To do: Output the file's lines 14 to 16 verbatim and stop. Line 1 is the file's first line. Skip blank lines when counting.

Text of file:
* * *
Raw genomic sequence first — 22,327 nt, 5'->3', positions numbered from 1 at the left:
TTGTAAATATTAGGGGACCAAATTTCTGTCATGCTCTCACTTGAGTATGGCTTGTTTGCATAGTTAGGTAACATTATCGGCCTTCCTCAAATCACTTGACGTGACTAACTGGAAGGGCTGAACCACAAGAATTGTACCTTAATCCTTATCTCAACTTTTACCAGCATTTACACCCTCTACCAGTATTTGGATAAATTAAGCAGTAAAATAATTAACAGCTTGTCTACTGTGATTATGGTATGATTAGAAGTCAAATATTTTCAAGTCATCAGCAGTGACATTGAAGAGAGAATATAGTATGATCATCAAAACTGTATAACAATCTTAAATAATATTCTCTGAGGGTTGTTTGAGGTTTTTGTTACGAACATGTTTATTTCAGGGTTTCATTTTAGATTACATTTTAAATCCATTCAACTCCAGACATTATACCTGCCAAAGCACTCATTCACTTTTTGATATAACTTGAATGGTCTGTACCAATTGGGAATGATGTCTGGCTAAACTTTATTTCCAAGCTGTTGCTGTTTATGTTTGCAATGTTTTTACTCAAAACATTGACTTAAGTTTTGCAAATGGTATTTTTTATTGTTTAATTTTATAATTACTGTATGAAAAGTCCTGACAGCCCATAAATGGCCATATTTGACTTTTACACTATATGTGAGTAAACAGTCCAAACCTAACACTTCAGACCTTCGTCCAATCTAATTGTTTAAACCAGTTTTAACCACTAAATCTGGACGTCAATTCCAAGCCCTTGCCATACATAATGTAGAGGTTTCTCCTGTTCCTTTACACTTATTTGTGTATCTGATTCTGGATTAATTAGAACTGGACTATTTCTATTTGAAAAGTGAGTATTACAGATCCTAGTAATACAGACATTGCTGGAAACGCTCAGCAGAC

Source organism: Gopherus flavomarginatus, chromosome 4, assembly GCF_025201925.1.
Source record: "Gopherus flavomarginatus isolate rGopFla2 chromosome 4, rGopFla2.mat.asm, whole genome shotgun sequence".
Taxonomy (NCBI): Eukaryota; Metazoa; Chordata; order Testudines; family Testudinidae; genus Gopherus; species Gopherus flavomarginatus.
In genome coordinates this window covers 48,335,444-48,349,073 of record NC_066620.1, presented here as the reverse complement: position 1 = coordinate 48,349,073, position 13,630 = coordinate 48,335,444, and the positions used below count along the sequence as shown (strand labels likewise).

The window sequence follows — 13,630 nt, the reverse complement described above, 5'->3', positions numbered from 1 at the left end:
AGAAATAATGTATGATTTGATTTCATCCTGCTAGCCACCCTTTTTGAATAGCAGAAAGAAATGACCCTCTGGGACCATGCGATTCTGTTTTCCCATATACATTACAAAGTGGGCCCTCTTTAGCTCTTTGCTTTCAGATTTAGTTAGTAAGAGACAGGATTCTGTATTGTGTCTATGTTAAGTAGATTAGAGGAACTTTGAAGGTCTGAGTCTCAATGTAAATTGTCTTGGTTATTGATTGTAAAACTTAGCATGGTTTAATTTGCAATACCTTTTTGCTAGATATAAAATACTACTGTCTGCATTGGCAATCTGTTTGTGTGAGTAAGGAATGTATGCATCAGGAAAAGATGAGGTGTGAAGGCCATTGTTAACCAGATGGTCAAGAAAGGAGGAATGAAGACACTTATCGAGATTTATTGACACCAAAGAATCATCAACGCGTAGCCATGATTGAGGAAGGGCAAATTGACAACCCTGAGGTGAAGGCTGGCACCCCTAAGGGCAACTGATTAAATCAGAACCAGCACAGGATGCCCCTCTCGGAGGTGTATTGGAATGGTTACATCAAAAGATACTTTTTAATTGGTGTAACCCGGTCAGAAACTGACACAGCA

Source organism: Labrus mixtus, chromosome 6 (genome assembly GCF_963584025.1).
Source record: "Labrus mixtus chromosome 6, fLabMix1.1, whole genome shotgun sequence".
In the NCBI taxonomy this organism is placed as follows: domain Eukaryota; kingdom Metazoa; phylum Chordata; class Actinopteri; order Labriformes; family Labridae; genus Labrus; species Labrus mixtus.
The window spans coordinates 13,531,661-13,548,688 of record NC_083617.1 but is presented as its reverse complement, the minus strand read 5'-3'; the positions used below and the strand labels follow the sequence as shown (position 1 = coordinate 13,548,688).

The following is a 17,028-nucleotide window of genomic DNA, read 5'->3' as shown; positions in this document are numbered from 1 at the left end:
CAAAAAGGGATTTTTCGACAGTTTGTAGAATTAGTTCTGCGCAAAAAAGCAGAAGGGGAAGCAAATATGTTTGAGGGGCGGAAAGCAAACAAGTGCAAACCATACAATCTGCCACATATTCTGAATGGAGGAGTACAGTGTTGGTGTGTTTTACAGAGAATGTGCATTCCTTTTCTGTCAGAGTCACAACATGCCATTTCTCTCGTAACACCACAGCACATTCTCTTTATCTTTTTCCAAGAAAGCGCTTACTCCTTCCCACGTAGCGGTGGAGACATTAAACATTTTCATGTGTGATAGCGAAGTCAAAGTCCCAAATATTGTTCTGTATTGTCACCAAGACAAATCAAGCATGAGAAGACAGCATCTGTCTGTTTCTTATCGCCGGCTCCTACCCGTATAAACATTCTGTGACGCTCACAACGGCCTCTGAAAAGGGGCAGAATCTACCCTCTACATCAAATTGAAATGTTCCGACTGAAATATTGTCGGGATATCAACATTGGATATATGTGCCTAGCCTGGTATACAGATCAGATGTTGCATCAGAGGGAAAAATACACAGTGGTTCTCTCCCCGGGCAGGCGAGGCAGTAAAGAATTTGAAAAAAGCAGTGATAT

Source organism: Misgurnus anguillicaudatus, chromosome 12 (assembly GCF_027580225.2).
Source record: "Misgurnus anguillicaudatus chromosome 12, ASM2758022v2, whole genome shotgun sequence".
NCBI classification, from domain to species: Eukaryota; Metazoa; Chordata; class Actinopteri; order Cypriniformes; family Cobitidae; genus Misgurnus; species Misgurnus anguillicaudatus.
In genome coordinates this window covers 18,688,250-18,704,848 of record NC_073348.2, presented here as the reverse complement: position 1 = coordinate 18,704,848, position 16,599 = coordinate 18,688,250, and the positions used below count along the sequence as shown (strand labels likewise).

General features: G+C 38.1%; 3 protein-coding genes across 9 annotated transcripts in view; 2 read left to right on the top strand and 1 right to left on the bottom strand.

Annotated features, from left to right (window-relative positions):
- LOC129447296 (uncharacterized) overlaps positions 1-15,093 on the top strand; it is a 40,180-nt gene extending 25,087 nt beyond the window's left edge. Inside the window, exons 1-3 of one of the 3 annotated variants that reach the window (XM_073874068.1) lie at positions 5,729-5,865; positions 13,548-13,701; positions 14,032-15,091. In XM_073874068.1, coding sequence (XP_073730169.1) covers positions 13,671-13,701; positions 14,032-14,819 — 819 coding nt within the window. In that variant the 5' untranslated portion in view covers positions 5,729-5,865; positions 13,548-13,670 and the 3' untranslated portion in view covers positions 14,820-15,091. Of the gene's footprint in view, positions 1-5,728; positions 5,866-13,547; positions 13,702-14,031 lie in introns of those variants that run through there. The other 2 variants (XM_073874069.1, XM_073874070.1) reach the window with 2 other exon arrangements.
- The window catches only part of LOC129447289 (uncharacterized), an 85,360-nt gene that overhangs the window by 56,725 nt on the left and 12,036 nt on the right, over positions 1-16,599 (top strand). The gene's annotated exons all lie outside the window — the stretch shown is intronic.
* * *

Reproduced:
CAAAAAGGGATTTTTCGACAGTTTGTAGAATTAGTTCTGCGCAAAAAAGCAGAAGGGGAAGCAAATATGTTTGAGGGGCGGAAAGCAAACAAGTGCAAACCATACAATCTGCCACATATTCTGAATGGAGGAGTACAGTGTTGGTGTGTTTTACAGAGAATGTGCATTCCTTTTCTGTCAGAGTCACAACATGCCATTTCTCTCGTAACACCACAGCACATTCTCTTTATCTTTTTCCAAGAAAGCGCTTACTCCTTCCCACGTAGCGGTGGAGACATTAAACATTTTCATGTGTGATAGCGAAGTCAAAGTCCCAAATATTGTTCTGTATTGTCACCAAGACAAATCAAGCATGAGAAGACAGCATCTGTCTGTTTCTTATCGCCGGCTCCTACCCGTATAAACATTCTGTGACGCTCACAACGGCCTCTGAAAAGGGGCAGAATCTACCCTCTACATCAAATTGAAATGTTCCGACTGAAATATTGTCGGGATATCAACATTGGATATATGTGCCTAGCCTGGTATACAGATCAGATGTTGCATCAGAGGGAAAAATACACAGTGGTTCTCTCCCCGGGCAGGCGAGGCAGTAAAGAATTTGAAAAAAGCAGTGATAT

Source organism: Misgurnus anguillicaudatus, chromosome 12 (assembly GCF_027580225.2).
Source record: "Misgurnus anguillicaudatus chromosome 12, ASM2758022v2, whole genome shotgun sequence".